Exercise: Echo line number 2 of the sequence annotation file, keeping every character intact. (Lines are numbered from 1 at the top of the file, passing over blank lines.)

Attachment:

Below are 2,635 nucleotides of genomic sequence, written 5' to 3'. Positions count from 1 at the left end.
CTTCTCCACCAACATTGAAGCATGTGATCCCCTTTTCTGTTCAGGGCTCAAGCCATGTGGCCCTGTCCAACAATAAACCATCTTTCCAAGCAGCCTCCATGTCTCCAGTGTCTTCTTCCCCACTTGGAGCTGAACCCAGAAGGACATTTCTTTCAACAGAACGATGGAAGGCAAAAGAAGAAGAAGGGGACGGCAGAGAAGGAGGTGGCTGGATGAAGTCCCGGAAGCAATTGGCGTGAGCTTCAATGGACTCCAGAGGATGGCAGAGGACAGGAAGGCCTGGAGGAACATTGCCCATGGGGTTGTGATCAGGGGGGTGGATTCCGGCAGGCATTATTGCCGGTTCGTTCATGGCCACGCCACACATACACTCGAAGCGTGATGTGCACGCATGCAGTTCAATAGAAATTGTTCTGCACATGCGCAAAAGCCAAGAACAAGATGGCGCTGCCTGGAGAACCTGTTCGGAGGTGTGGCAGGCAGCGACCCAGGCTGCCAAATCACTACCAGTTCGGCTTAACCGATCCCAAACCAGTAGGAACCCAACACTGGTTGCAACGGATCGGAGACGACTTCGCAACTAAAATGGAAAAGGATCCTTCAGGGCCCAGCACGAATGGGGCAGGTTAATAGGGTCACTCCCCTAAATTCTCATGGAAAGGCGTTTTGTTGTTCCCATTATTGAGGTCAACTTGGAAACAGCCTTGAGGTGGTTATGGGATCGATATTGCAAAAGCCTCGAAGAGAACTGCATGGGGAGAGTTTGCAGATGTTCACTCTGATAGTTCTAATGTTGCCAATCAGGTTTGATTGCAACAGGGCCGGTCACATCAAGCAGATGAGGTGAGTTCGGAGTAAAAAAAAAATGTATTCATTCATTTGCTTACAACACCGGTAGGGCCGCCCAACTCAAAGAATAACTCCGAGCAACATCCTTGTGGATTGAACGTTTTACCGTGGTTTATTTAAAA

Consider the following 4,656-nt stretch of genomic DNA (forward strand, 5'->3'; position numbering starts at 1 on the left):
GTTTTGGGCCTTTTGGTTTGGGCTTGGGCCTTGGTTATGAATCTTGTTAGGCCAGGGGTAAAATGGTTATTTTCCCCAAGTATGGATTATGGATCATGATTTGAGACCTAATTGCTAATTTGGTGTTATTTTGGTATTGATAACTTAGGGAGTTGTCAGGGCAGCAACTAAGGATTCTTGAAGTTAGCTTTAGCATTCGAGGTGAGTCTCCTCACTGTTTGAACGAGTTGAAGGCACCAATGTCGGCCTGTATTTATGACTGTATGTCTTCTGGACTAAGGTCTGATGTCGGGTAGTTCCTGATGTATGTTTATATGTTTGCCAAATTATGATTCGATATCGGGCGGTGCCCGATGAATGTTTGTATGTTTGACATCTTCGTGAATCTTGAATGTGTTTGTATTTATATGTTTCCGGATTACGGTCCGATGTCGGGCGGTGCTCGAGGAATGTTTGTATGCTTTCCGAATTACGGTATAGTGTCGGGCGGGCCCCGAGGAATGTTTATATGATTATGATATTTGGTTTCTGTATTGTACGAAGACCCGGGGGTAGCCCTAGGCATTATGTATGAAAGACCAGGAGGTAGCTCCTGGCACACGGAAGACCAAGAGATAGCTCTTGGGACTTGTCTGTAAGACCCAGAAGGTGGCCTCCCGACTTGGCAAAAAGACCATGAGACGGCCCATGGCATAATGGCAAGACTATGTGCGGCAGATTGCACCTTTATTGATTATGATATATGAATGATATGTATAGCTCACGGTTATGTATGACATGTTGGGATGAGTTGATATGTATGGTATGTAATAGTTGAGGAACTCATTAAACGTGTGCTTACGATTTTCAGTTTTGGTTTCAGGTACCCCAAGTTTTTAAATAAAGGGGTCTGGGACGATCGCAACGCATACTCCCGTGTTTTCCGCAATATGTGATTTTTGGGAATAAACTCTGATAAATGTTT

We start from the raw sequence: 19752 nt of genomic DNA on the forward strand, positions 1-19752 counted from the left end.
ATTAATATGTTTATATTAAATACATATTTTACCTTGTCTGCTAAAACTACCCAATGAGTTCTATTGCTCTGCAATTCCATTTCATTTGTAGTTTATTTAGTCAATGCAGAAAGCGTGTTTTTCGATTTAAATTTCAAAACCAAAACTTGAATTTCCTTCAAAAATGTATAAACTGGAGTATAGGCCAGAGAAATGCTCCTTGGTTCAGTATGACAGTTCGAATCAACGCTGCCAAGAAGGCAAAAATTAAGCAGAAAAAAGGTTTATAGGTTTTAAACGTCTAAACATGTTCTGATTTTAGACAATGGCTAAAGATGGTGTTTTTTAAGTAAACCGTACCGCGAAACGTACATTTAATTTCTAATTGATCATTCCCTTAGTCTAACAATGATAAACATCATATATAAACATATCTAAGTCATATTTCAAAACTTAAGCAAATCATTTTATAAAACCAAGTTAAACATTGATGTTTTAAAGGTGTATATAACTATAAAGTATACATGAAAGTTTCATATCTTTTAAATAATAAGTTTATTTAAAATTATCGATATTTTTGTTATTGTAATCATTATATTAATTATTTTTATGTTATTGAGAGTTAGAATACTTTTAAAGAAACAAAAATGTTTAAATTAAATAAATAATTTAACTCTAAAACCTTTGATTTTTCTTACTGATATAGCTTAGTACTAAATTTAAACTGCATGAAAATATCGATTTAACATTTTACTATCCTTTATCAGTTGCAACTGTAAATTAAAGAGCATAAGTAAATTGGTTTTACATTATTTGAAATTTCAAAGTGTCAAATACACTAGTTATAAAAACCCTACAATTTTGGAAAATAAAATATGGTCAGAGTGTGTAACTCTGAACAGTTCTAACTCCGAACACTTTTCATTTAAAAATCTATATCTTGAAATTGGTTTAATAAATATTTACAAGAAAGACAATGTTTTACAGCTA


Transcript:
CTTCTCCACCAACATTGAAGCATGTGATCCCCTTTTCTGTTCAGGGCTCAAGCCATGTGGCCCTGTCCAACAATAAACCATCTTTCCAAGCAGCCTCCATGTCTCCAGTGTCTTCTTCCCCACTTGGAGCTGAACCCAGAAGGACATTTCTTTCAACAGAACGATGGAAGGCAAAAGAAGAAGAAGGGGACGGCAGAGAAGGAGGTGGCTGGATGAAGTCCCGGAAGCAATTGGCGTGAGCTTCAATGGACTCCAGAGGATGGCAGAGGACAGGAAGGCCTGGAGGAACATTGCCCATGGGGTTGTGATCAGGGGGGTGGATTCCGGCAGGCATTATTGCCGGTTCGTTCATGGCCACGCCACACATACACTCGAAGCGTGATGTGCACGCATGCAGTTCAATAGAAATTGTTCTGCACATGCGCAAAAGCCAAGAACAAGATGGCGCTGCCTGGAGAACCTGTTCGGAGGTGTGGCAGGCAGCGACCCAGGCTGCCAAATCACTACCAGTTCGGCTTAACCGATCCCAAACCAGTAGGAACCCAACACTGGTTGCAACGGATCGGAGACGACTTCGCAACTAAAATGGAAAAGGATCCTTCAGGGCCCAGCACGAATGGGGCAGGTTAATAGGGTCACTCCCCTAAATTCTCATGGAAAGGCGTTTTGTTGTTCCCATTATTGAGGTCAACTTGGAAACAGCCTTGAGGTGGTTATGGGATCGATATTGCAAAAGCCTCGAAGAGAACTGCATGGGGAGAGTTTGCAGATGTTCACTCTGATAGTTCTAATGTTGCCAATCAGGTTTGATTGCAACAGGGCCGGTCACATCAAGCAGATGAGGTGAGTTCGGAGTAAAAAAAAAATGTATTCATTCATTTGCTTACAACACCGGTAGGGCCGCCCAACTCAAAGAATAACTCCGAGCAACATCCTTGTGGATTGAACGTTTTACCGTGGTTTATTTAAAA